Before negotiations have even been completed City Councilman Sal DiCiccio is warning of employee pay raises on the horizon.
DiCiccio said after asking for the numbers he has been told by Phoenix’s Budget and Research Department that next year’s budget will include $106.6 million, or an average of $7,300 per employee, in pay raises over the next two years.
The pay raises come from restoring 1.5 percent of the 3.2 percent pay decrease employees took previously in 2010, merit step increases and longevity pay. These numbers will be included in the proposed budget for 2012-13 and 2013-14, and will go through public hearings and council approval before being final.
DiCiccio believes any pay raises should not be considered until the food tax is taken away and services are restored.
“Before even contemplating a pay raise the first thing on your list should be the public,” DiCiccio said. “It’s problematic when you’re charging an extra tax while giving yourself a pay raise. You should restore all the services before we pay ourselves anything. We need to make sure the public we are paid by are taken care of first. That’s not an unusual request.”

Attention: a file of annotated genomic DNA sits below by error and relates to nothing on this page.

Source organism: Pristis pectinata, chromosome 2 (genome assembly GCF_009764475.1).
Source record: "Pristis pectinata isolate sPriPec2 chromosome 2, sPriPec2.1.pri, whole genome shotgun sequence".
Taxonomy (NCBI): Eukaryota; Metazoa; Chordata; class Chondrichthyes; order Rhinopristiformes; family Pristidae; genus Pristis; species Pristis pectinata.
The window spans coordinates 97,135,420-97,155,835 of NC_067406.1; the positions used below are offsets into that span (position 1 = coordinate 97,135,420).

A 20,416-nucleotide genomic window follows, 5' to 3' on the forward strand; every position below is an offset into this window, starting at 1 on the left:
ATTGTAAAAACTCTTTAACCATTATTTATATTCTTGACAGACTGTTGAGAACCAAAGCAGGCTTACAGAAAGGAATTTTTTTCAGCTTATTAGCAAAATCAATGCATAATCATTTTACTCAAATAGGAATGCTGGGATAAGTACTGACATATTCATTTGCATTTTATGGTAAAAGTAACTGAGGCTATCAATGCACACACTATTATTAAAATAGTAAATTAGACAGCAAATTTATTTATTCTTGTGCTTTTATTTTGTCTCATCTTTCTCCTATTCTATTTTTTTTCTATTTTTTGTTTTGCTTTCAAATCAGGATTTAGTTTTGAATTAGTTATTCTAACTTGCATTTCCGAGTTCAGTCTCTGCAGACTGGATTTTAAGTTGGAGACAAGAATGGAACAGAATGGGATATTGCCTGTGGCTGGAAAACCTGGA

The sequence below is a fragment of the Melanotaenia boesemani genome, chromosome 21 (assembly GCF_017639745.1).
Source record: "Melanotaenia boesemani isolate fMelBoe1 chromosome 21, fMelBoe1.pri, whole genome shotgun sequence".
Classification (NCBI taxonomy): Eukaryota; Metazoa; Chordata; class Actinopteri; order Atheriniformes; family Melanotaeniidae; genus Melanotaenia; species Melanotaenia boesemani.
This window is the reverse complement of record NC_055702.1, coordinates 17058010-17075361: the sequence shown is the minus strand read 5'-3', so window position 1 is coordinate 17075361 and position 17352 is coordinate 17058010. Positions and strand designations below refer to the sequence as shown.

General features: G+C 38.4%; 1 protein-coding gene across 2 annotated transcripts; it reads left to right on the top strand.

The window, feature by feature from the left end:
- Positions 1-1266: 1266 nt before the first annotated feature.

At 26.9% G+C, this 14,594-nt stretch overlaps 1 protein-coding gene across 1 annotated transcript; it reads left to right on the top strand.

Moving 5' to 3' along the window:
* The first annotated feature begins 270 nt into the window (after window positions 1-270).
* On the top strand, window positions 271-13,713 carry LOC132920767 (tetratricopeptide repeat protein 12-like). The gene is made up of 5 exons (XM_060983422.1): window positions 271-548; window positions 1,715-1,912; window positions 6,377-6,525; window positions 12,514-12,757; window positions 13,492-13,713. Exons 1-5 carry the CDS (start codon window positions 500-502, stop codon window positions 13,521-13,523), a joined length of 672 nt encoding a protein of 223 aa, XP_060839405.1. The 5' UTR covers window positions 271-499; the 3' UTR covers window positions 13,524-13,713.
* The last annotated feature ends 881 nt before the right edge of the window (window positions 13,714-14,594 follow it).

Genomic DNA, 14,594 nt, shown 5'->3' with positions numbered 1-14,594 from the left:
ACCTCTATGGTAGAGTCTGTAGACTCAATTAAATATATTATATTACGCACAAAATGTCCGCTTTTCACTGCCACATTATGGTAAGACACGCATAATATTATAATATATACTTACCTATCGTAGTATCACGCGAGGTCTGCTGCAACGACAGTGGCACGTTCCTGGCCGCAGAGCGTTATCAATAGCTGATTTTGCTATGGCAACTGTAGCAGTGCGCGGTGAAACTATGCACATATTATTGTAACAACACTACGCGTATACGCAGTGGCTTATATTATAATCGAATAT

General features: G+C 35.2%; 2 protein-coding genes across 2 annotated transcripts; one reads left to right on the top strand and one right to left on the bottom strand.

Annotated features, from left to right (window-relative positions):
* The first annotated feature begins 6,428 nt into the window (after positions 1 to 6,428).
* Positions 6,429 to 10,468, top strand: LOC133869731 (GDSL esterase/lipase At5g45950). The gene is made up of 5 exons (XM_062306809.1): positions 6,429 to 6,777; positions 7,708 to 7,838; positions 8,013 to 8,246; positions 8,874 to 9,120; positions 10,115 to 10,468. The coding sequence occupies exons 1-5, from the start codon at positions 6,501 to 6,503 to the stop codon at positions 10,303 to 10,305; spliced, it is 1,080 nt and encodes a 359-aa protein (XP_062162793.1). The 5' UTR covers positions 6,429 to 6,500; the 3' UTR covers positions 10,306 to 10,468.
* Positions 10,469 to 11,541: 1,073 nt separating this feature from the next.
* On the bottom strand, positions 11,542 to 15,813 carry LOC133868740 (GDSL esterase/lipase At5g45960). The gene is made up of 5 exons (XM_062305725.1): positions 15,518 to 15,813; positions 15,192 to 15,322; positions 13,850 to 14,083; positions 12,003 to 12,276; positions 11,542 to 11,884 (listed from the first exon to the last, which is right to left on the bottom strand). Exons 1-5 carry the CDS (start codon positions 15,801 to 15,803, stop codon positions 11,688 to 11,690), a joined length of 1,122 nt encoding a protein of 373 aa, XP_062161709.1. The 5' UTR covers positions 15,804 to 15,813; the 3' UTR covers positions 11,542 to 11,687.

DiCiccio did admit he believes Phoenix police officers are underpaid, but said even those employees should not be given a pay increase until services are restored to the public.
The public will have a chance to look over the budget and comment on the budget as a whole during public hearings. There will be a public meeting at Pecos Community Center, 17010 S. 48th St., on Monday, April 9. An employee compensation briefing will begin at 5 p.m. with the budget hearing starting at 6 p.m. An online meeting will be on Thursday, April 19 at 7 p.m. through Facebook.com/cityofphoenix, Twitter #PhoenixBudget and through email at email@example.com.
After two years of budget deficits the city is not projecting a deficit for 2012-13, and is actually anticipating a slight surplus that would make it possible to expand some city services like library and pool hours. For more information on the budget process and to review the entire budget, visit phoenix.gov/budget.
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